How to Determine If One Is a Christian

Paul Before Agrippa

When Paul was on trial before King Agrippa, he used the opportunity to preach the gospel (Acts 26:19-23). One of the apostle’s goals was to persuade the king to become a Christian. Agrippa recognized this because he stated, “In a short time you will persuade me to become a Christian” (Acts 26:28).

We are trying to do the same thing today that Paul was doing on that occasion – trying to persuade people to become a Christian. However, if we are going to persuade them to become a Christian, we need to know what a Christian is. Also, they need to understand what a Christian is before they can be persuaded to become one.

So how can we determine if one is a Christian? How can one determine if he/she is a Christian or not? We can consult the Scriptures to find an answer.

Not Determined (Only) By…

First of all, we need to be aware that there are certain characteristics that could be cited in an attempt to prove that someone is a Christian. However, while these traits are necessary for Christians to possess, they can also exist in one who is not a Christian. Therefore, we should understand that there is more to determining if one is a Christian than the following:

  • Sincerity – Paul lived “with a perfectly good conscience” (Acts 23:1), even while he was persecuting Christians (Acts 22:4-5). In other words, he sincerely believed that what he was doing was right. Not only was he not a Christian at that point, he was also actively persecuting Christians.
  • Belief in Christ – In discussing the connection between faith and works, James cited the example of the demons: “The demons also believe, and shudder” (James 2:19). The demons believed, but they did not have faith. We know this because genuine Biblical faith is shown by our works (James 2:18, 24). Therefore, while the demons believed in God, they were certainly not Christians.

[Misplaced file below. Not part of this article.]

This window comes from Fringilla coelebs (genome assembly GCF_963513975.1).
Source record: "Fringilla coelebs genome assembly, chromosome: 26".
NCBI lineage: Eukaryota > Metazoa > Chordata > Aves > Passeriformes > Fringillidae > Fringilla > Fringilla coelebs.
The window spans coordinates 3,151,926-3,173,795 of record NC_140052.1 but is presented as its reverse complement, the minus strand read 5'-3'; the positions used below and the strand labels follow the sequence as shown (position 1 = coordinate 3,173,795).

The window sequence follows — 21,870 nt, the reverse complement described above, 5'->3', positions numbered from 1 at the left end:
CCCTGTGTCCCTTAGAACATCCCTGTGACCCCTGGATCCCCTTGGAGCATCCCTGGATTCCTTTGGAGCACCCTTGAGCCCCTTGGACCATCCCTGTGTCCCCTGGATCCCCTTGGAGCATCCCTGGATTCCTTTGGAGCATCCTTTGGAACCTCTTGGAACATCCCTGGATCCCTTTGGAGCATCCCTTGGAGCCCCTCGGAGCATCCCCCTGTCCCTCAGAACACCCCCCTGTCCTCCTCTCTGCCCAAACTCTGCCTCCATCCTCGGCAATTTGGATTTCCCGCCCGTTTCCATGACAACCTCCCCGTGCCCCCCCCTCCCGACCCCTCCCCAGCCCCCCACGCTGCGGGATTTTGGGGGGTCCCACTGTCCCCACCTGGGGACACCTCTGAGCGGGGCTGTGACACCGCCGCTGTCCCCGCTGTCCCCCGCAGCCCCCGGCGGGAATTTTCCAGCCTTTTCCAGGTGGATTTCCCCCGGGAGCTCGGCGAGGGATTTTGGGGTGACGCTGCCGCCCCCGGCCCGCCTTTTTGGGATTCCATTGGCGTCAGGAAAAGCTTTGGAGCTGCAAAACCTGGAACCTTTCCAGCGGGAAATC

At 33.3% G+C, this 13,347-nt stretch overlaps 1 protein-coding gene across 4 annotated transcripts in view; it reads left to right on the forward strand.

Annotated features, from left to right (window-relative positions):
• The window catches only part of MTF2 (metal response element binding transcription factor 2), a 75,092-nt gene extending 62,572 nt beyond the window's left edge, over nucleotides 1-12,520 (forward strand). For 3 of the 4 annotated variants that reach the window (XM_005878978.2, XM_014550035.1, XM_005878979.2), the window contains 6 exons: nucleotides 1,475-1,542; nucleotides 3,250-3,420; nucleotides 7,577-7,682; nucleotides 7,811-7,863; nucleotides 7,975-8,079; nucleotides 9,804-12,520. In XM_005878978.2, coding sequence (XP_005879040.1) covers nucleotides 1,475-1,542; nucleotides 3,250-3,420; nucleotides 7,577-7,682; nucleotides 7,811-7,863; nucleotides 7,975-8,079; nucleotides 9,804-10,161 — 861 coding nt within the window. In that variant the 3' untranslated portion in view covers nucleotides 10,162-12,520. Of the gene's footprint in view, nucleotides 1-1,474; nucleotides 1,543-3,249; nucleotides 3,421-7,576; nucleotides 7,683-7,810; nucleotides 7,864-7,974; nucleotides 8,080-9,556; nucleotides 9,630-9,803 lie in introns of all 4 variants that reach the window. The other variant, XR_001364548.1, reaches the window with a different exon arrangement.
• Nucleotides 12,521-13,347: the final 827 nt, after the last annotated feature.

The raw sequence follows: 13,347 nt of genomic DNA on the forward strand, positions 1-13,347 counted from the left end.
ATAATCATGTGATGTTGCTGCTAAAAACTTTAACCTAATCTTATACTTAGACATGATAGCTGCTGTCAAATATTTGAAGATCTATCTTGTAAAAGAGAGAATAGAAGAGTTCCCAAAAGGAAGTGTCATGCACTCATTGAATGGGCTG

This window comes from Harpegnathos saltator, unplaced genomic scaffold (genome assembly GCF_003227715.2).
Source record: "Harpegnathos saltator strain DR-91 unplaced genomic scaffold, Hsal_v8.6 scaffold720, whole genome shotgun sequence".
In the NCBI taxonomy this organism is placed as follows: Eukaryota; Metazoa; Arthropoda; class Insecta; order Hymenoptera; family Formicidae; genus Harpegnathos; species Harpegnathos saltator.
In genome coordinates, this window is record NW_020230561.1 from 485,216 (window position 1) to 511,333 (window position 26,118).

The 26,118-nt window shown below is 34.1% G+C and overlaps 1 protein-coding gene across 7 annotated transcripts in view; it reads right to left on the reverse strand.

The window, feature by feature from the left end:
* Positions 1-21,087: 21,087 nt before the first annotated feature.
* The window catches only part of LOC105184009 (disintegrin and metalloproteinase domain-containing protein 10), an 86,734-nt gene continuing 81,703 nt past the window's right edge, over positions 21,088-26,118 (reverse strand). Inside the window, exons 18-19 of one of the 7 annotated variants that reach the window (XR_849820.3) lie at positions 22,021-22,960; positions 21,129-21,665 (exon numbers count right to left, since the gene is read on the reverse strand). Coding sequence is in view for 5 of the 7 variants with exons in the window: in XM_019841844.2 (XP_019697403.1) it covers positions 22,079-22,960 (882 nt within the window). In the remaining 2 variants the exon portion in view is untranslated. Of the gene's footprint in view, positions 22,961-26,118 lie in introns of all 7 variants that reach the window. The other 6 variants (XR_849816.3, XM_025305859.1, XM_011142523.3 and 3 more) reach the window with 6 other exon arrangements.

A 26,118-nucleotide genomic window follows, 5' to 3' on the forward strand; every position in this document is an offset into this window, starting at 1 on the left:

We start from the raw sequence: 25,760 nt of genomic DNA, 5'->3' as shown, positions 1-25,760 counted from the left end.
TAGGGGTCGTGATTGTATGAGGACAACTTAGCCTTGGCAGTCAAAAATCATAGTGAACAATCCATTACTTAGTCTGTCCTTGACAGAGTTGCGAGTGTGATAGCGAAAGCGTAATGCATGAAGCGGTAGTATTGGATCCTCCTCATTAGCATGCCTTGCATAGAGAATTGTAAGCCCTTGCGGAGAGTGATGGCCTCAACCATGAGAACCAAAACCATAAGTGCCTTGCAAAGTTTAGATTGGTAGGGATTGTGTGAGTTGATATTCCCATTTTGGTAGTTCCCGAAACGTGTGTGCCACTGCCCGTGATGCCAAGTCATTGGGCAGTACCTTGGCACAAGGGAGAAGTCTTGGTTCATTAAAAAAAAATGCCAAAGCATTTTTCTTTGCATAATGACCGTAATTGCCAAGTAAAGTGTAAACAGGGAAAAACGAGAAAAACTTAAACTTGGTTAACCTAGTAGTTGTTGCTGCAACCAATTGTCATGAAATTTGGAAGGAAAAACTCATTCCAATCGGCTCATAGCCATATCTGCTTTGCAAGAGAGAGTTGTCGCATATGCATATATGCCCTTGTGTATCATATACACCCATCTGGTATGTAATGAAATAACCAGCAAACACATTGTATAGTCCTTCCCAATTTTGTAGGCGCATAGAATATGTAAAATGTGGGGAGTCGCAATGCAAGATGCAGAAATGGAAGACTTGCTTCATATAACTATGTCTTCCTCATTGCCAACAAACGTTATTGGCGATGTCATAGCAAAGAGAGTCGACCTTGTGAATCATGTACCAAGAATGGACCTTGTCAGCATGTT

• Being religious – While in Athens, Paul recognized that the people were “very religious,” yet the one true God was “an unknown God” to them (Acts 17:22-23). Jesus condemned the Pharisees and scribes for being disobedient to God, even though they were still religious (Matthew 15:6-9). In both cases, the people were religious but were not Christians.
  • Doing things for the Lord – In the Sermon on the Mount, Jesus described those who were doing things “in [His] name,” yet they were guilty of practicing “lawlessness” and would not “enter the kingdom of heaven” (Matthew 7:21-23). This means that it is possible to believe in Christ strongly enough to doing various things in an effort to please Him, yet still not be pleasing to the Lord.
  • Being a good person – Cornelius was described as “a devout man and one who feared God with all his household, and gave many alms to the Jewish people and prayed to God continually” (Acts 10:1-2). It would be difficult to find someone who could better fit our concept of a “good” person. Yet even in this condition, Peter still had to come and “speak words to [him] by which [he would] be saved” (Acts 11:13-14).

Of course, we do not want to go to an extreme position and reject these characteristics or say that they do not matter. All of those things are necessary:

  • A Christian must be sincere – Paul told Timothy, “But the goal of our instruction is love from a pure heart and a good conscience and a sincere faith” (1 Timothy 1:5).
  • A Christian must believe in Christ – The Hebrew writer noted, “And without faith it is impossible to please Him, for he who comes to God must believe that He is and that He is a rewarder of those who seek Him” (Hebrews 11:6).
  • A Christian must be religious – When the church was established on the day of Pentecost, it began with an emphasis on collective worship: “They were continually devoting themselves to the apostles’ teaching and to fellowship, to the breaking of bread and to prayer” (Acts 2:42).
  • A Christian must do things for the Lord – Paul wrote, “Therefore, my beloved brethren, be steadfast, immovable, always abounding in the work of the Lord, knowing that your toil is not in vain in the Lord” (1 Corinthians 15:58). Our service to God must be continuous and always increasing.
  • A Christian must be a good person – Not only that, but we must act in such a way that others notice this. Jesus said, “Let your light shine before men in such a way that they may see your good works, and glorify your Father who is in heaven” (Matthew 5:16).

However, one can be/do these things and not be a Christian. We already noticed some examples of this in the Scriptures. While these characteristics are important and necessary, there is more to determining if one is a Christian than these things.

Be Like Paul

Agrippa recognized that Paul was trying to persuade him to “become a Christian” (Acts 26:28). Paul replied, “I would wish to God, that whether in a short or long time, not only you, but also all who hear me this day, might become such as I am, except for these chains” (Acts 26:29).

Paul wanted to persuade Agrippa (and others) to become what he was. What was Paul? He was what he tried to persuade Agrippa to become – a Christian.